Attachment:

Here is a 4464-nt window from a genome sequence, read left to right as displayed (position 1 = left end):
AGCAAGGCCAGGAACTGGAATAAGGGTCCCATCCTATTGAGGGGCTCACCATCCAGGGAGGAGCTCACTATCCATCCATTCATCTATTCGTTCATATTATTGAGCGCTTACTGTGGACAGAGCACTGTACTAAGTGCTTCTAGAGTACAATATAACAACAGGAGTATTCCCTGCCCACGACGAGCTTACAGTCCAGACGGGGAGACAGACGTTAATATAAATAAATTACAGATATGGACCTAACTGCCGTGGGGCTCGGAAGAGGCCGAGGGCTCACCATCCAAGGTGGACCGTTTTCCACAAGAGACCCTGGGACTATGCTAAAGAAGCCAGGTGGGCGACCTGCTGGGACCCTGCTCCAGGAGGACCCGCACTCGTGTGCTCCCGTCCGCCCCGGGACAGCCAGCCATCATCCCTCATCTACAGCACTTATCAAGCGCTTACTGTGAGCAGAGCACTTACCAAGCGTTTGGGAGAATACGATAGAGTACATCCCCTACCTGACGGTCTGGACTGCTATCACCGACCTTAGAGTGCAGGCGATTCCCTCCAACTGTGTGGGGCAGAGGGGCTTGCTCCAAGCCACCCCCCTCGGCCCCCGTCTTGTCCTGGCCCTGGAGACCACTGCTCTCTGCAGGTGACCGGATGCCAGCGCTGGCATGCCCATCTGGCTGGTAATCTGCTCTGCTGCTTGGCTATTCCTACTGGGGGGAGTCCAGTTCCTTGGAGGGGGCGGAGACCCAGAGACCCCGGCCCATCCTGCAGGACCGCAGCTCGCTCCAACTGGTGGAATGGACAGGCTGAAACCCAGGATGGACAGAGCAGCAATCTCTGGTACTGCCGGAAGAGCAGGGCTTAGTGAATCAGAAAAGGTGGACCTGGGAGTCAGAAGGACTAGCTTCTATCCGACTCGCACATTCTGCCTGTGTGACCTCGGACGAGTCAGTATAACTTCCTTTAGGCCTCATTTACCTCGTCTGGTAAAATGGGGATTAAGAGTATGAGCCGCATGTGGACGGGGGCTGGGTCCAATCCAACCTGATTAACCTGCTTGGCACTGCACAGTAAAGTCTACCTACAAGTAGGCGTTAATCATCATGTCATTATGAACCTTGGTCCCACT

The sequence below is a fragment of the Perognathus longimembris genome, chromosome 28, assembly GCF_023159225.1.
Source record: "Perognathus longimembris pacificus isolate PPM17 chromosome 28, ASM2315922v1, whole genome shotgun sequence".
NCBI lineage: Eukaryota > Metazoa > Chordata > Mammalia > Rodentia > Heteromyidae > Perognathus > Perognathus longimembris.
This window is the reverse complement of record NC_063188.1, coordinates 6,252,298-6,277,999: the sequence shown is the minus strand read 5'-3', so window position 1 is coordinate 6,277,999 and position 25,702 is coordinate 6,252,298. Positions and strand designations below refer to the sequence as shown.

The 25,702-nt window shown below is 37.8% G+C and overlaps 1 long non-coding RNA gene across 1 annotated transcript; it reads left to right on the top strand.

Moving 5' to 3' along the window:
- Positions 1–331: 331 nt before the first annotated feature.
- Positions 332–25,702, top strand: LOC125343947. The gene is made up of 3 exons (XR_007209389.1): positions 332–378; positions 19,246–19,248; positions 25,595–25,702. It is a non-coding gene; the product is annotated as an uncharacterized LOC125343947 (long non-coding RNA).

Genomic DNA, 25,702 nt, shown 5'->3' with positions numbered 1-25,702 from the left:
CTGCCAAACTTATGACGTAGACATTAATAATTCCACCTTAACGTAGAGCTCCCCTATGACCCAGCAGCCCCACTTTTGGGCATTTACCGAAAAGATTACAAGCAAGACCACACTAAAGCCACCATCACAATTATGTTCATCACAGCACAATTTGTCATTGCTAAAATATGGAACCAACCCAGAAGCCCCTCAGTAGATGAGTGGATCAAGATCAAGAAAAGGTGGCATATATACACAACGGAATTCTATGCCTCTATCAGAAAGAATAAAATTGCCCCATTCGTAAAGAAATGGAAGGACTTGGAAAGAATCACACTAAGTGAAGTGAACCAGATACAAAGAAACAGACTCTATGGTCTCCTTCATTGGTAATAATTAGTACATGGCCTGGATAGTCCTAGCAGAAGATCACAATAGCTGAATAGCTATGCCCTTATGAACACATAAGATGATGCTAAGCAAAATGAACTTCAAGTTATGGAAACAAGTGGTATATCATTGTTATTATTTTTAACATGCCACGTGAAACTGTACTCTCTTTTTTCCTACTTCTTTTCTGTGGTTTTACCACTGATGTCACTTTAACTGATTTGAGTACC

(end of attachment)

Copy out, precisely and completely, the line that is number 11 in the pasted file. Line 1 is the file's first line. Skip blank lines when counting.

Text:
Genomic DNA, 25,702 nt, shown 5'->3' with positions numbered 1-25,702 from the left: